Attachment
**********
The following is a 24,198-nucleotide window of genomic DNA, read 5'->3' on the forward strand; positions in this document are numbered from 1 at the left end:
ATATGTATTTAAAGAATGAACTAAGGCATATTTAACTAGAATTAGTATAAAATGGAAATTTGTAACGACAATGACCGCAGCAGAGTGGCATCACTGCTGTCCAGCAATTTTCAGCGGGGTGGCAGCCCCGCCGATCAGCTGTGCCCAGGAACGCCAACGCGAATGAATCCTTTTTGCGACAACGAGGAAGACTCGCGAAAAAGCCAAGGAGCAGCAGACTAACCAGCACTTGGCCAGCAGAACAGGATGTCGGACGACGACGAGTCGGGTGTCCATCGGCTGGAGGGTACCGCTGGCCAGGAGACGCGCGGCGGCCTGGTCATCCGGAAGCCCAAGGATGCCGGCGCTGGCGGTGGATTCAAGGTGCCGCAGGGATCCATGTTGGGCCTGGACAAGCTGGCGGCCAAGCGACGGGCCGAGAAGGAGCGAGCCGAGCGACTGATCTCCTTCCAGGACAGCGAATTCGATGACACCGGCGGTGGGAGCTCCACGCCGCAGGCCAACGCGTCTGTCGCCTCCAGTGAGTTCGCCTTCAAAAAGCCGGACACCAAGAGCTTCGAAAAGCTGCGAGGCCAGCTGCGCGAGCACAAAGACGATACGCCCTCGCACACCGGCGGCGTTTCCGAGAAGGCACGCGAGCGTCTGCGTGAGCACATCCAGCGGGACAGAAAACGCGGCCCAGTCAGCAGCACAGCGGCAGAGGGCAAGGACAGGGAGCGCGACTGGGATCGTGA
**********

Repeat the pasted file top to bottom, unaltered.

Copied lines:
The following is a 24,198-nucleotide window of genomic DNA, read 5'->3' on the forward strand; positions in this document are numbered from 1 at the left end:
ATATGTATTTAAAGAATGAACTAAGGCATATTTAACTAGAATTAGTATAAAATGGAAATTTGTAACGACAATGACCGCAGCAGAGTGGCATCACTGCTGTCCAGCAATTTTCAGCGGGGTGGCAGCCCCGCCGATCAGCTGTGCCCAGGAACGCCAACGCGAATGAATCCTTTTTGCGACAACGAGGAAGACTCGCGAAAAAGCCAAGGAGCAGCAGACTAACCAGCACTTGGCCAGCAGAACAGGATGTCGGACGACGACGAGTCGGGTGTCCATCGGCTGGAGGGTACCGCTGGCCAGGAGACGCGCGGCGGCCTGGTCATCCGGAAGCCCAAGGATGCCGGCGCTGGCGGTGGATTCAAGGTGCCGCAGGGATCCATGTTGGGCCTGGACAAGCTGGCGGCCAAGCGACGGGCCGAGAAGGAGCGAGCCGAGCGACTGATCTCCTTCCAGGACAGCGAATTCGATGACACCGGCGGTGGGAGCTCCACGCCGCAGGCCAACGCGTCTGTCGCCTCCAGTGAGTTCGCCTTCAAAAAGCCGGACACCAAGAGCTTCGAAAAGCTGCGAGGCCAGCTGCGCGAGCACAAAGACGATACGCCCTCGCACACCGGCGGCGTTTCCGAGAAGGCACGCGAGCGTCTGCGTGAGCACATCCAGCGGGACAGAAAACGCGGCCCAGTCAGCAGCACAGCGGCAGAGGGCAAGGACAGGGAGCGCGACTGGGATCGTGA